United Nations officials
say women's human rights are violated in Afghanistan.
"We found official widespread systemic violations of
the human rights of women in the Taliban areas of Afghanistan"
said Radhika Coomaraswany, UN special rapporteur.
In 1996, when the Talibans conquered southern Afghanistan,
they were considered gentle scholars. The Taliban are a group
of soldiers trained in Pakistani Islamic Schools who profess
to be soldiers of pure, fundamentalist Islam and the saviors
of all Muslims. The Taliban's brand of Islam has been termed
un-Islamic and condemned by most Muslim scholars and countries.
Though most countries recognize the Taliban because of their
human rights abuses, Pakistan and Saudi Arabia support the Taliban
with money and supplies. Taliban means, paradoxically, "students
and scholars". It was thought that they were bringing peace
to a war-weary population. Now less than two years after taking
over Kabul, the Afghanistan capital, the Talibs are considered
by the people to be more of an occupying force to the people
than a government.
"Is there no one in the Muslim world to stop the cruel
Taliban from killing innocent people? Who will give me the justice?",
an Afghan woman wrote to a Pakistani newspaper.
Under the Taliban rule women are stripped of their basic rights.
The Taliban follow a strict version of Islam that bars women
from work and education, forces men to wear beards, and bans
all light entertainment, including music.
Women are forced to wear burkas, a head-to-toe cloak covering
their entire bodies, with a small mesh opening for the face.
In public, women must be escorted by a close male relative. A
Taliban representative speaking from the Attorney General's office
in Kabul explained the edict to journalists: "The face of
a woman is a source of corruption for men who are not related
to them". The windows of the homes of widowed women are
painted black so that men cannot see inside.
When the Talibans came to rule, women were forced from their
jobs. Despite a shortage of doctors, qualified women are not
permitted to practice. Instead, the women treat patients in fear,
in back alleys, in basements, wherever the harsh Talibs won't
catch them. Male doctors are not permitted to treat women, even
in extreme circumstances. Many women are left to die because
they do not have access to one of the few women's hospitals.
There are few places where women doctors are allowed to practice.
These hospitals are out of the way, and are impossible to get
to in an emergency. They lack essential equipment and maternity
wards consist of a few beds. Doctors are not permitted to coach
in the birth of babies; birthing women are left alone.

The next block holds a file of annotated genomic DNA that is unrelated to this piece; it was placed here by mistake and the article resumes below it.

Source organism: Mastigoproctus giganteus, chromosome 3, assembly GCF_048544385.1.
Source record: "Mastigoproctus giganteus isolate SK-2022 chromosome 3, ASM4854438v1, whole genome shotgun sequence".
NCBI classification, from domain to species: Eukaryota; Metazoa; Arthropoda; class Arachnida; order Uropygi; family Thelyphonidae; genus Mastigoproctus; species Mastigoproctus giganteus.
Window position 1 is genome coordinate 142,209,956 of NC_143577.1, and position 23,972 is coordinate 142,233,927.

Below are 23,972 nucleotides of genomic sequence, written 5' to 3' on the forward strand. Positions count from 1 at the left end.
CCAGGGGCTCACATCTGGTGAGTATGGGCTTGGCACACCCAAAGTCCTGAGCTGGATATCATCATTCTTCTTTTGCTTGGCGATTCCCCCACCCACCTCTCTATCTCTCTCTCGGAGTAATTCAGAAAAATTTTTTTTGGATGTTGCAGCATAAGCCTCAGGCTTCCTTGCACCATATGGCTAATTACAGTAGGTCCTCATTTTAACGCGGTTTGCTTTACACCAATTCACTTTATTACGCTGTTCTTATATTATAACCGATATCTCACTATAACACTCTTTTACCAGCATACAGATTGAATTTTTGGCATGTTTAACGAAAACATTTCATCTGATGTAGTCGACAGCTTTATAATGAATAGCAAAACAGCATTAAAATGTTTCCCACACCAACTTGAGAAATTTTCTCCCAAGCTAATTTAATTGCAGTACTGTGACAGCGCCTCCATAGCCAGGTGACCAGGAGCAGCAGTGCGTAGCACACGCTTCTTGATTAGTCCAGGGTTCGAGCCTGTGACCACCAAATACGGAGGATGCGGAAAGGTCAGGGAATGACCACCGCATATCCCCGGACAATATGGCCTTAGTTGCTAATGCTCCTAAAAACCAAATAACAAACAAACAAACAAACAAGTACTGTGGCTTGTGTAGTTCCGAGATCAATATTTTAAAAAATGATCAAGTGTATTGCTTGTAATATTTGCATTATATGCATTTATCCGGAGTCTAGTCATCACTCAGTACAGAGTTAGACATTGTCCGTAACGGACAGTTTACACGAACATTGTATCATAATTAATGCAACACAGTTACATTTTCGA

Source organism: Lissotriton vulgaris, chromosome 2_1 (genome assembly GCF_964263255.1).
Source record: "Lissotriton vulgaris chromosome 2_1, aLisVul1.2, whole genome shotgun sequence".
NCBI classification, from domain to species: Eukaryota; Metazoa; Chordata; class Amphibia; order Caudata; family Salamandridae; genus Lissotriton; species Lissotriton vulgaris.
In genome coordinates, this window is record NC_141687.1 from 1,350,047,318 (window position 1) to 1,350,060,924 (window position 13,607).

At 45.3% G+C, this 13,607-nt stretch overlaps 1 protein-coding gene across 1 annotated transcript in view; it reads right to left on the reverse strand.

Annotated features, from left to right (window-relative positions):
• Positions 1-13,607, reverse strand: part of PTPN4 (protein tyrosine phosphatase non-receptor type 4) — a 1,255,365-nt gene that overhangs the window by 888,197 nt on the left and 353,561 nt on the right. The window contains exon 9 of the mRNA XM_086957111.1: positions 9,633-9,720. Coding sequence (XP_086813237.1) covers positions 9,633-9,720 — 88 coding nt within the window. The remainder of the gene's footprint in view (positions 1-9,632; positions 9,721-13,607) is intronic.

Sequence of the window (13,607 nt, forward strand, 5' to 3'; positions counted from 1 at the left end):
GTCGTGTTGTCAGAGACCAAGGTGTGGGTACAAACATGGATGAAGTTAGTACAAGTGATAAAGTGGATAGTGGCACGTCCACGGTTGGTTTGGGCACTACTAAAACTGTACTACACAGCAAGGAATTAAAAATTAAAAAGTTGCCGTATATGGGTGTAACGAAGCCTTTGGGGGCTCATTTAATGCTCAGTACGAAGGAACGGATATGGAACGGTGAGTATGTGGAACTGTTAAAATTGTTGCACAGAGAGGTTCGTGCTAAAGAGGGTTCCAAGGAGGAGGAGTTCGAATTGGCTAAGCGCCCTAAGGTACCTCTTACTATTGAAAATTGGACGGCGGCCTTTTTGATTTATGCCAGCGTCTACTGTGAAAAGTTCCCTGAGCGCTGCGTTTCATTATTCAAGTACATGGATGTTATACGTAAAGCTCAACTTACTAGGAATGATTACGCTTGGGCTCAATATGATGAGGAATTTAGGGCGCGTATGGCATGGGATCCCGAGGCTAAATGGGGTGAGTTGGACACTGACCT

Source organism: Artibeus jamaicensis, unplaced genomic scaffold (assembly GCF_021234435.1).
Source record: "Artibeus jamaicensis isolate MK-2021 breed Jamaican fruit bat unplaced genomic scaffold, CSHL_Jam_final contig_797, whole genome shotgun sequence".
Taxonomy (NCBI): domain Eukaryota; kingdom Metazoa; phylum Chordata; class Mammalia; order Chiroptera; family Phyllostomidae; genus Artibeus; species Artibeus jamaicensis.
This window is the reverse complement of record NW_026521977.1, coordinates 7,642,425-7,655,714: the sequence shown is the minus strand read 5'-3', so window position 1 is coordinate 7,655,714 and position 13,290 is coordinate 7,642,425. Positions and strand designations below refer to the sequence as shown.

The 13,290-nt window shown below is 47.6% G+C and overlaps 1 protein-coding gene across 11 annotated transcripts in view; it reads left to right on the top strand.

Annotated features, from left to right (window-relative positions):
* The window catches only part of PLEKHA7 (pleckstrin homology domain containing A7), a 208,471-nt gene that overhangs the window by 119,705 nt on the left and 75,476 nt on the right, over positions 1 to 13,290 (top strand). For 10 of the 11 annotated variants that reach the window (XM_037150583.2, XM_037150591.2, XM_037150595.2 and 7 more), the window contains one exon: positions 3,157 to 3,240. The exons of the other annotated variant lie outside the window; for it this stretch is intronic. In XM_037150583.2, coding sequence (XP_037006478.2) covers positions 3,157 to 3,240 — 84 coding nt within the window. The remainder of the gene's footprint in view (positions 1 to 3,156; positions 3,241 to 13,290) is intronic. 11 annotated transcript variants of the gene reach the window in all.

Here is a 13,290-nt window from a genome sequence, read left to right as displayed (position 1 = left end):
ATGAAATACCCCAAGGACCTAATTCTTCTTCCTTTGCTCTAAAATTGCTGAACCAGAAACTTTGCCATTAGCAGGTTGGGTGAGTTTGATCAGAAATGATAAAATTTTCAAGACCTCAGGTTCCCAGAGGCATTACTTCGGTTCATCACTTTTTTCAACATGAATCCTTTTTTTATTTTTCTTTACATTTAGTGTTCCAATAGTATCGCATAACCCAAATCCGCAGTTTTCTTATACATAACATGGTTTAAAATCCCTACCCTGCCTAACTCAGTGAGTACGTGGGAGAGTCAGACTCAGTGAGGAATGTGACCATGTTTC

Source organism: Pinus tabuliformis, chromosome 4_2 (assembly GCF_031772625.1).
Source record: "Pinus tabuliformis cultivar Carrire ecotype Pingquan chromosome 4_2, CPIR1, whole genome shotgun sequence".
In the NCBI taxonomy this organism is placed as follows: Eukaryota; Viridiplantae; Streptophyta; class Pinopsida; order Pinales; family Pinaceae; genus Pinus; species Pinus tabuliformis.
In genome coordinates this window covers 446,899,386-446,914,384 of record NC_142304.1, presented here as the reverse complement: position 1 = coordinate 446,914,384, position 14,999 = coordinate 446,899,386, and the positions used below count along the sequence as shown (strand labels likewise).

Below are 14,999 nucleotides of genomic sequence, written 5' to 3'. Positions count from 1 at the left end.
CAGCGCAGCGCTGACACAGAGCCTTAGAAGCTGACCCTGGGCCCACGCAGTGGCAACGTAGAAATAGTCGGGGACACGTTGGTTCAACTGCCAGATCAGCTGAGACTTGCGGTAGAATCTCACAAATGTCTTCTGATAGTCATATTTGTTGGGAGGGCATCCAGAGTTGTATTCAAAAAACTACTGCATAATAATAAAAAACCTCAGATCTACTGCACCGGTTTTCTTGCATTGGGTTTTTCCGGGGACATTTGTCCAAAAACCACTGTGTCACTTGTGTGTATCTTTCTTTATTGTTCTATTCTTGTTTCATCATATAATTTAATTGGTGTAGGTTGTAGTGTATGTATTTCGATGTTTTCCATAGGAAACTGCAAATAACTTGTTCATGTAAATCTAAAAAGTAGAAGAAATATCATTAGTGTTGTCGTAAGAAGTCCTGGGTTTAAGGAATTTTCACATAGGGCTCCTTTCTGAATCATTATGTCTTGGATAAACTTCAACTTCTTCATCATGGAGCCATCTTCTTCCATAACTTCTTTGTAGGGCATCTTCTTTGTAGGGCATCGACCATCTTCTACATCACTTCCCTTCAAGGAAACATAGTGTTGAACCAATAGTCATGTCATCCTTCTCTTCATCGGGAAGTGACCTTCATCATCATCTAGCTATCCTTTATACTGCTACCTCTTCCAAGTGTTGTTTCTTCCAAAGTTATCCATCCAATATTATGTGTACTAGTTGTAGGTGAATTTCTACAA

Female children over the age of eight are not allowed to go
to school. Home school is also forbidden to these girls. The
Talibans believe sending girls to school is shameful. In their
minds, they are protecting the honor of women, not infringing
on their rights. Women and men are stoned to death on the suspicion
that they may have committed adultery and persons accused of
homosexuality are also punished by death.
Punishment for not obeying Taliban rule is harsh. Women are
routinely stoned to death for traveling with a man who is not
their close relative. Women have been beaten by the hundreds
for not being dressed properly. This means a public beating if
a strand of hair, a wrist, or an ankle shows from beneath the
burka. Women have been shot for leaving their homes without a
male escort. This includes emergencies such as need of immediate
medical care. Those convicted of stealing under the Talibans
have their hands amputated. Convicted killers are executed by
the relatives of their victims, who also have the authority under
Islam to forgive the criminal and accept blood money instead.
Those convicted of homosexuality are placed in front of a brick
wall and a tank knocks down the wall. After 30 minutes, the rubble
is removed and anyone who survives is acquitted.
Since the Taliban took control of Kabul in September 1996,
they have been calling for international recognition of their
administration. Following the Taliban's capture of Kabul, Pakistan
became the first country to officially recognize the Taliban
administration as the government of Afghanistan. Pakistan is
known to support the Taliban and many observers believe that
this includes military assistance, despite Pakistan's denial
of such assertions.
Saudi Arabia and the United Arab Emirates also formally recognized
the Taliban administration as the government in Afghanistan.
Saudi Arabia is believed to support the ultra-conservative Sunni
militia as a counterweight to the influence of Shiite Iran in
the region. Iran and the neighboring Commonwealth of Independent
States (CIS) have also backed parties in the coalition opposed
to the Taliban.
The Talibans are claiming to be a government. This makes them
responsible to adhere to the International Human Rights Treaties.
Afghanistan has previously approved these treaties including,
the International Covenant on Civil and Political Rights; the
International Covenant on Economic, Cultural, and Social Rights;
and the Convention against Torture and Other Cruel, Inhuman,
or Degrading Treatment or Punishment.
The civilian population of Afghanistan has suffered many human
rights abuses. Lasting peace and stability will not be achieved
unless those who wield power respect the fundamental human rights
of all Afghanistan's tribal, ethnic and social groups, including